Proteins constitute the major constituent of all living cells and play a central role in many important biological processes. Proteins located in the cell membrane are vital for mediating entry and exit of molecules across membranes, for signalling, and cell adhesion. Despite their importance, there is no 3D structure information on all membrane proteins because of the difficulty in obtaining crystal structures. The EU-funded MEM-MAS (Structure and dynamics of metal ion transporters using solid-state nuclear magnetic resonance at high field and fast magic angle spinning) project set out to develop nuclear magnetic resonance (NMR) spectroscopy methodology to determine the structure of membrane proteins. The consortium managed to overcome existing bottlenecks in NMR-based structure determination and improve sensitivity and reliability while maintaining spectral resolution. The advanced method was applied on two membrane proteins, one of which yielded well-resolved spectra. The development of new pulse sequences accelerated the time-consuming step of resonance assignment, and alongside the application of new instrumentation, it allowed magic angle sample spinning. This proved particularly suitable for larger proteins with less structural homogeneity such as the viral nucleocapsid protein. Overall, the MEM-MAS project results are expected to revolutionise the field of structure determination by solid state NMR. A higher throughput elucidation of membrane protein structure will improve our knowledge on their function and aid in the development of new treatments for human diseases.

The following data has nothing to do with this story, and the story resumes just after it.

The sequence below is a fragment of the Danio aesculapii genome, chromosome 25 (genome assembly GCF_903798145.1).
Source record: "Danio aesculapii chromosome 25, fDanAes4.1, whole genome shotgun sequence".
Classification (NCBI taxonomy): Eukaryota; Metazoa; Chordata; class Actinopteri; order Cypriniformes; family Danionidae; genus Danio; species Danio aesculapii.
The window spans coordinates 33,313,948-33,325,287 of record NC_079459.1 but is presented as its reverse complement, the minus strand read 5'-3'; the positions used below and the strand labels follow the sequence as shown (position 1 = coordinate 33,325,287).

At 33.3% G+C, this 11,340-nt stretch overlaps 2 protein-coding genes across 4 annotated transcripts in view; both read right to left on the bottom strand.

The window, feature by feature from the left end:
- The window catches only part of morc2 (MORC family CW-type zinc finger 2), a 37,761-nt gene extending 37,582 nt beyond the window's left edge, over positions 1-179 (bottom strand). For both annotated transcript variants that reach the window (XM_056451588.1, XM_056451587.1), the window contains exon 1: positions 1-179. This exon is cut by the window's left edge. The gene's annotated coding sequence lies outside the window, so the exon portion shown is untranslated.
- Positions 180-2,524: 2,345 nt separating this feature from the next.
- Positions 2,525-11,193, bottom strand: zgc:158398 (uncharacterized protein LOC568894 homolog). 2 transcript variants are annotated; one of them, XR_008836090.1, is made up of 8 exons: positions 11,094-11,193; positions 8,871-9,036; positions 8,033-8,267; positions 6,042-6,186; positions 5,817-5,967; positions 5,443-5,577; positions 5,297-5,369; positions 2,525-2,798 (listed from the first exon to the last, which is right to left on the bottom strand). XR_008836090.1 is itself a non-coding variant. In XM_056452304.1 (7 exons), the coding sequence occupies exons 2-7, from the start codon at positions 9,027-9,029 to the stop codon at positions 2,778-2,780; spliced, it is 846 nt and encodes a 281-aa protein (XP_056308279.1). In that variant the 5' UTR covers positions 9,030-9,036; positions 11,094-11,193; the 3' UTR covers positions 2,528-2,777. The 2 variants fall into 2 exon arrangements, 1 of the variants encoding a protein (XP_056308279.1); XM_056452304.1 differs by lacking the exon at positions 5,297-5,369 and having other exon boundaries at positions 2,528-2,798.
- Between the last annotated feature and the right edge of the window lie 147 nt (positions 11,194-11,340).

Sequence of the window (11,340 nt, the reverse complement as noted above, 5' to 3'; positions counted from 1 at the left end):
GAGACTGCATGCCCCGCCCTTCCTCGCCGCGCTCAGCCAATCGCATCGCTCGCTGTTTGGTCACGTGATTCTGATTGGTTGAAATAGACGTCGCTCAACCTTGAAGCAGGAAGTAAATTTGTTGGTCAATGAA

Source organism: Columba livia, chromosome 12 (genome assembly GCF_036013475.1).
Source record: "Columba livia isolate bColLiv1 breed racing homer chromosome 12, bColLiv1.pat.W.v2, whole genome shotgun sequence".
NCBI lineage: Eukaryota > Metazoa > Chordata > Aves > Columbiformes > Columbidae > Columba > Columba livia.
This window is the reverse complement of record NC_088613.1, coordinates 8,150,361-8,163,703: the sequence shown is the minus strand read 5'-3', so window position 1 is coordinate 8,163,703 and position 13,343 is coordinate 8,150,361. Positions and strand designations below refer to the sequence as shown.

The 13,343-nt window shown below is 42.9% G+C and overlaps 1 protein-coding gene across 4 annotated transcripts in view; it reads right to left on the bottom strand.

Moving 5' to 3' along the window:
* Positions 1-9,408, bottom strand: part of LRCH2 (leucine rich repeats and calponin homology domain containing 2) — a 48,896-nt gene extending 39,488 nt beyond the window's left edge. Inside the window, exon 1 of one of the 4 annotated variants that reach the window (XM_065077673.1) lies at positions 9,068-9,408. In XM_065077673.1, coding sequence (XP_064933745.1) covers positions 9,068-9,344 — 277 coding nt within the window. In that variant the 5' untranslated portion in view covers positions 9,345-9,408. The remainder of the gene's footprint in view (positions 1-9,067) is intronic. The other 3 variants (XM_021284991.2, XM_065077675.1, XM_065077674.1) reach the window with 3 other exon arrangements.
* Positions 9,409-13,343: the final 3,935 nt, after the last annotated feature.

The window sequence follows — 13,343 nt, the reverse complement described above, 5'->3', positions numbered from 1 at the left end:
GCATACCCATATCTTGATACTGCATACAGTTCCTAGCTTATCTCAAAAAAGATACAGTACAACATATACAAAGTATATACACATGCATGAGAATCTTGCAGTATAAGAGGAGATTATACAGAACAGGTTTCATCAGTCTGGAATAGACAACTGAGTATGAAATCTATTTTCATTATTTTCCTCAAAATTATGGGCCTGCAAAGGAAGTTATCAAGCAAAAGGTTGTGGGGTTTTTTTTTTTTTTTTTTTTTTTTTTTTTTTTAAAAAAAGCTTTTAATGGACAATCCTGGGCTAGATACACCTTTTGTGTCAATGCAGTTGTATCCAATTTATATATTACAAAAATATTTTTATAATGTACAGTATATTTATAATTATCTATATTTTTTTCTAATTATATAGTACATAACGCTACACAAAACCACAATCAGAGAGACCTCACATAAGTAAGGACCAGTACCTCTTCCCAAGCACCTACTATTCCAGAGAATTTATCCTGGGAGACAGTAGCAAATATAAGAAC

Membrane protein, structure, NMR spectroscopy, pulse sequence, magic angle sample spinning